Nones on the rise, Protestants in decline in new Pew study

Rachel Zoll of the Associated Press reports on a new study from the Pew Forum on Religion and Public Life:

For the first time in its history, the United States does not have a Protestant majority, according to a new study. One reason: The number of Americans with no religious affiliation is on the rise.

The percentage of Protestant adults in the U.S. has reached a low of 48 percent, the first time that Pew Forum on Religion & Public Life has reported with certainty that the number has fallen below 50 percent. The drop has long been anticipated and comes at a time when no Protestants are on the U.S. Supreme Court and the Republicans have their first presidential ticket with no Protestant nominees.

Among the reasons for the change are the growth in nondenominational Christians who can no longer be categorized as Protestant, and a spike in the number of American adults who say they have no religion. The Pew study, released Tuesday, found that about 20 percent of Americans say they have no religious affiliation, an increase from 15 percent in the last five years.

Michelle Boorstein of The Washington Post says that despite the name that has recently attached to them, "nones" are far from godless.

Many pray, believe in God and have regular spiritual routines.

Their numbers have increased dramatically over the past two decades, according to the study released Tuesday. About 19.6 percent of Americans say they are “nothing in particular,” agnostic or atheist, up from about 8 percent in 1990. One-third of adults under 30 say the same. Pew offered people a list of more than a dozen possible affiliations, including “Protestant,” “Catholic,” “something else” and “nothing in particular.”

She adds:

Members can be found in all educational and income groups, but they skew heavily in one direction politically: 68 percent lean toward the Democratic Party. That makes the “nones,” at 24 percent, the largest Democratic faith constituency, with black Protestants at 16 percent and white mainline Protestants at 14 percent. By comparison, white evangelicals make up 34 percent of the Republican base.

The report says that 32 percent of the religiously unaffiliated are between the ages of 18-29 and 21 percent are between 30 and 49.

Among the youngest Millennials (those ages 18-22, who were minors in 2007 and thus not eligible to be interviewed in Pew Research Center surveys conducted that year), fully one-third (34%) are religiously unaffiliated, compared with about one-in-ten members of the Silent Generation (9%) and one-in-twenty members of the World War II-era Greatest Generation (5%). Older Millennials (ages 23-30) also are substantially less likely than prior generations to be religiously affiliated.

But generational replacement is not the only factor at play. Generation Xers and Baby Boomers also have become more religiously unaffiliated in recent years. In 2012, 21% of Gen Xers and 15% of Baby Boomers describe themselves as religiously unaffiliated, up slightly (but by statistically significant margins) from 18% and 12%, respectively, since 2007. The trend lines for earlier generations are essentially flat.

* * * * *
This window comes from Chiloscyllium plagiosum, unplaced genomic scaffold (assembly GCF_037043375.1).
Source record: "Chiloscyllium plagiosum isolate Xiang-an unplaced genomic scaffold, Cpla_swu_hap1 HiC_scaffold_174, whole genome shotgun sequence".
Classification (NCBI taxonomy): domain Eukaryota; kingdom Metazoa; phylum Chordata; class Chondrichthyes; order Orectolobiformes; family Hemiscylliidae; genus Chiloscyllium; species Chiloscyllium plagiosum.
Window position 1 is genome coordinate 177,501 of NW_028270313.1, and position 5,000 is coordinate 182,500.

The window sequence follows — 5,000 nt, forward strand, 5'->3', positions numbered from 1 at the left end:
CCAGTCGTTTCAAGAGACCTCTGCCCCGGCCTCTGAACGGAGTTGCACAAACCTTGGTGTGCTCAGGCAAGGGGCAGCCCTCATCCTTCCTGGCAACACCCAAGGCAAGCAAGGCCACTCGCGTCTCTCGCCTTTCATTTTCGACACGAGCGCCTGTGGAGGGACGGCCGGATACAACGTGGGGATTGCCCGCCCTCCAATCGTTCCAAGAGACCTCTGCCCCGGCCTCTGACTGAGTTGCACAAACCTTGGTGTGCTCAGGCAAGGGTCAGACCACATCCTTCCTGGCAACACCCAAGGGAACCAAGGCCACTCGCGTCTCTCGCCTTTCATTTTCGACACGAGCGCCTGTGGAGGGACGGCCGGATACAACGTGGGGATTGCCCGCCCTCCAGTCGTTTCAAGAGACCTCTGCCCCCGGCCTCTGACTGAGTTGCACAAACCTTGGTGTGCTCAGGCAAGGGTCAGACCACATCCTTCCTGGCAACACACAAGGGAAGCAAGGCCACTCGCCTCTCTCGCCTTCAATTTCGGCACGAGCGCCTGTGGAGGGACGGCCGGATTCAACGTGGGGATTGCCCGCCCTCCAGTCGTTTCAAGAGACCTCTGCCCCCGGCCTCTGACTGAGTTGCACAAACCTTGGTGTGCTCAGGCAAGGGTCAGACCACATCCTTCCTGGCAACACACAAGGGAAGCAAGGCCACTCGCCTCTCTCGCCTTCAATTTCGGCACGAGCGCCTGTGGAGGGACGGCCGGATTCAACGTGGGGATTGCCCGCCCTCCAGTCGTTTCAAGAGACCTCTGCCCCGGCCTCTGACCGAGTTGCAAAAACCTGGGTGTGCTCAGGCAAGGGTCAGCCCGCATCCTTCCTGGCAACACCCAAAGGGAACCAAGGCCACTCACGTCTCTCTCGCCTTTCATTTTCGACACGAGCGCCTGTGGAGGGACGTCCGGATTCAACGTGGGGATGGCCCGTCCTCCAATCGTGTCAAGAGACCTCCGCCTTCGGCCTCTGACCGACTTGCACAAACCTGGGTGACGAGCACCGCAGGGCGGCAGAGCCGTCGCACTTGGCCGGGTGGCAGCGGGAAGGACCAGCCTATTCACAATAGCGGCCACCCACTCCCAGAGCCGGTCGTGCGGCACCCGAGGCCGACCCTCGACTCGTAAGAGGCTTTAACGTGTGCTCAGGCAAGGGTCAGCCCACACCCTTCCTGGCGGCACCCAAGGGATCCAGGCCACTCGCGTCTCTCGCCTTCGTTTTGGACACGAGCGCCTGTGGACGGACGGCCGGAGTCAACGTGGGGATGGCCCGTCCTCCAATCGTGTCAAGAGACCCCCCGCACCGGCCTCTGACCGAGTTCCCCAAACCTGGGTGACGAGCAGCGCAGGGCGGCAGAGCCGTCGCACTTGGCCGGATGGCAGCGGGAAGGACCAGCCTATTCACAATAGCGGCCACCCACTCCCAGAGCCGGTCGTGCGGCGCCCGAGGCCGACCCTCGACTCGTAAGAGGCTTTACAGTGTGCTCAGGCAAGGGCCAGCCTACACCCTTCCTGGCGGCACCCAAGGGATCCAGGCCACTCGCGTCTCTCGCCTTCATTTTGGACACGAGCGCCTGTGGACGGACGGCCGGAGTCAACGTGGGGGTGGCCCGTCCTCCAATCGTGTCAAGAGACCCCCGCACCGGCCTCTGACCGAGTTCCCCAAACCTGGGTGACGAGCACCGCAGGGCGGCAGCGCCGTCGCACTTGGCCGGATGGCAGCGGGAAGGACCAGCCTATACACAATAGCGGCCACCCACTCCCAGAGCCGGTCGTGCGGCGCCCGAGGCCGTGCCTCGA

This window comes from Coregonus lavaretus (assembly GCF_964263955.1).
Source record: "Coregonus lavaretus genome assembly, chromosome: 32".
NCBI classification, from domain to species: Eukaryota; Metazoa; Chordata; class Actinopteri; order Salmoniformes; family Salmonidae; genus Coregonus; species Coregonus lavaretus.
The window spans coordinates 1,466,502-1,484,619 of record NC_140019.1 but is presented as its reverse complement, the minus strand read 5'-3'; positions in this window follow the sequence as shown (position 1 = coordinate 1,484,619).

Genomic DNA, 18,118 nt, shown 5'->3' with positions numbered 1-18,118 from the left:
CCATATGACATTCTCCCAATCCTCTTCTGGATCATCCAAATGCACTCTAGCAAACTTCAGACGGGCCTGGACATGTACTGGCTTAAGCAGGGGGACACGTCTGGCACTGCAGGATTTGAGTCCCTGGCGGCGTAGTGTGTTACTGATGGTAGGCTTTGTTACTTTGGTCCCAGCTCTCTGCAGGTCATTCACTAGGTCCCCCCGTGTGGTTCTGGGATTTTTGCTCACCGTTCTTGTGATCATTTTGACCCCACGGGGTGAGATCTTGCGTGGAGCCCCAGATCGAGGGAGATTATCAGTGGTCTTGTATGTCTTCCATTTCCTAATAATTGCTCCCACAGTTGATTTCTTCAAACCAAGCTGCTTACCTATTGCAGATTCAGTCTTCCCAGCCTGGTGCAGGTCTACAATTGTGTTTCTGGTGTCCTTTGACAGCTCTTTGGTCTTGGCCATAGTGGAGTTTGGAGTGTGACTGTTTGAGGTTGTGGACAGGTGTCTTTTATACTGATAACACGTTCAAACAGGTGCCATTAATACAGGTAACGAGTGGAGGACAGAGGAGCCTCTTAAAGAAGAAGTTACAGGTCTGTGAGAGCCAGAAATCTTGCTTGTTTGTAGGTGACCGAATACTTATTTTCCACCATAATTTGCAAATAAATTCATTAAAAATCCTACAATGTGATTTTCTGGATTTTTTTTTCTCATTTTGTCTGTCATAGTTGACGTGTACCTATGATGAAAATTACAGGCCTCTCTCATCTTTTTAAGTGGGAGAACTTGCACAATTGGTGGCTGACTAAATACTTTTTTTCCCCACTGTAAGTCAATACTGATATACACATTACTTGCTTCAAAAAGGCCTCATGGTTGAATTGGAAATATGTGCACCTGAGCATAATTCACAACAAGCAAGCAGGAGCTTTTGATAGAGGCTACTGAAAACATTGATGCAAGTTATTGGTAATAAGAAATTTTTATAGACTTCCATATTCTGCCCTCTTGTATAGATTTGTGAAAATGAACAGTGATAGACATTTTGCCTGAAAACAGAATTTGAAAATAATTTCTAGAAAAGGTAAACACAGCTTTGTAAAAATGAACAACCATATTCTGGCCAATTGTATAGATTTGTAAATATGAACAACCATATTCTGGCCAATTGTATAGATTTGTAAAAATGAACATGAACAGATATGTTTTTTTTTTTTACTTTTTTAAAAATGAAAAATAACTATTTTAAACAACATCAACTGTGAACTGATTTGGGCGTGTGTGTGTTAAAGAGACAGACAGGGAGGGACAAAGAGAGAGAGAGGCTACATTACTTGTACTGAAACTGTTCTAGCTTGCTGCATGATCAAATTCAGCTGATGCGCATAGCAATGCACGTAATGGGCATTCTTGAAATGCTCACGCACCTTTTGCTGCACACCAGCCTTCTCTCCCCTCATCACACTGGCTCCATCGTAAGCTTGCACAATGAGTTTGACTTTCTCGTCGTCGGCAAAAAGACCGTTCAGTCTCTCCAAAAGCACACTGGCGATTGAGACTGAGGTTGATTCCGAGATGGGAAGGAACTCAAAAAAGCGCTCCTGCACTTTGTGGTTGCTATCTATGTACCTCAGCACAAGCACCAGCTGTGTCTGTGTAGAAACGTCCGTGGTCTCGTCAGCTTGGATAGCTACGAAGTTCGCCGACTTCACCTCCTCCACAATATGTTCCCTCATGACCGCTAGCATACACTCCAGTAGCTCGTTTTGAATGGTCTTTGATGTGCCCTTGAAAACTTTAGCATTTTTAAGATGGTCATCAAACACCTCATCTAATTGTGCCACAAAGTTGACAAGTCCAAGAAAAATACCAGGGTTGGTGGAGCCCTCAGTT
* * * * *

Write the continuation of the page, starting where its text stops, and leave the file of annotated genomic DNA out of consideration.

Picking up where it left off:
In addition, 88 percent of the religiously unaffiliated say they are not "looking for the religion that is right for them. "Nor are the ranks of the unaffiliated predominantly composed of practitioners of New Age spirituality or alternative forms of religion. Generally speaking, the unaffiliated are no more likely than members of the public as a whole to have such beliefs and practices," the report said.

Among the unaffiliated, 70 percent say that religions are "too focused on money and power," and 67 percent say that religions are too rule focused and too involved in politics. However, they also believe that religions strengthen bonds of community (78 percent) and play an important role in helping the poor and needy (77 percent), although at lower rates than the general public.

According to the executive summary, two-thirds of Americans, including 63% of the religiously unaffiliated, say religion is losing influence on American life. "A large majority of those who think religion’s influence is on the decline see this as a bad thing. But those who describe their religion as “nothing in particular” are less inclined to view religion’s declining influence as a bad thing. And atheists and agnostics overwhelmingly view religion’s declining influence as a good thing for society."

Okay, church folks, what do we make of all of this?

Comments (17)

I am unsurprised and unconcerned. The church will survive. Besides, an increase in 'nones' means we have a growing mission field.

(of course, I have to wonder if we're ready to be a missionary church...)

The Episcopal dedication to the "via media" is an important message to get out to a world battered by extremism on all sides. We need to do a better job of the "E" word - evangelism.

Zoll has tweeted that she's updated her AP story. This seems to be the key change.

Pew said it had also previously calculated a drop slightly below 50 percent among U.S. Protestants, but those findings had fallen within the margin of error; the General Social Survey, which is conducted by the University of Chicago's National Opinion Research Center, reported for 2010 that the percentage of U.S. Protestants was around 46.7 percent. Analysts disagree on whether the increasing numbers of nondenominational Christians should be counted as Protestant. Pew researchers do include independent Christians in their Protestant figure.

I'm not sure what to make of it, but as a humorous aside, the former Anglocatholic in me thought that from the title we were speaking about the minor afternoon office of "None" rather than "no religious affiliation." It did give me a momentary chuckle. : )

One of my initial thoughts was that the decrease in church affiliation for younger generations is partially due to the decrease in involvement by their boomer parents. However I saw in the National Catholic Reporter's coverage of this that 74% of adults who are now unaffiliated report that they were raised with some affiliation.

Another trend in American Christianity is increased mobility between denominations with less automatic identification with the denomination one was raised in. My take on this is that some of the mobility is simply moving away all together rather than moving to another denomination.